The art of Bertha Lum, 1869–1954

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Mother West Wind (1918).

The first thought which comes to mind when looking at these beautiful prints is to wonder why American artist Bertha Lum isn’t more well-known, she had a particularly fondness for fluid lines and swirling arabesques as in the example above. There is at least a wealth of detail about her career online, and her biography shows her to be far more than a careful pasticheur like Edmund Dulac and others. She travelled to Japan specially to learn printmaking, and her later works were produced in collaboration with Japanese artisans. No surprise to see she was attracted to the works of Lafcadio Hearn (1850–1904), another Westerner who did much to introduce the rest of the world to Japanese folklore—especially the ghost stories—during the late Victorian era.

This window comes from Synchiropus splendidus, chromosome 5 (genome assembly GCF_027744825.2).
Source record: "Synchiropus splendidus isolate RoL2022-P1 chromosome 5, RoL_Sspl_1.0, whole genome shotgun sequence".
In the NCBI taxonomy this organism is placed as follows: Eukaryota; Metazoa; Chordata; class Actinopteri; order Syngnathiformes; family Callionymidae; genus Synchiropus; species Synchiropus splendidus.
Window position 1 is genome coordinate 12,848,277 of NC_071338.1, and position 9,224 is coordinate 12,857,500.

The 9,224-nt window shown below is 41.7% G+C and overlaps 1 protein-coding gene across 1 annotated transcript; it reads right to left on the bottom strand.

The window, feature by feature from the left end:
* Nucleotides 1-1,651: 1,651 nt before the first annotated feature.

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The Dragon King and his Bride (1924).

Four pages of catalogued works at Bertha-lum.org
Biography page in English and a reference gallery

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Spider Woman (1936).

Elsewhere on { feuilleton }
The illustrators archive

Previously on { feuilleton }
The Boy Who Drew Cats
More Arabian Nights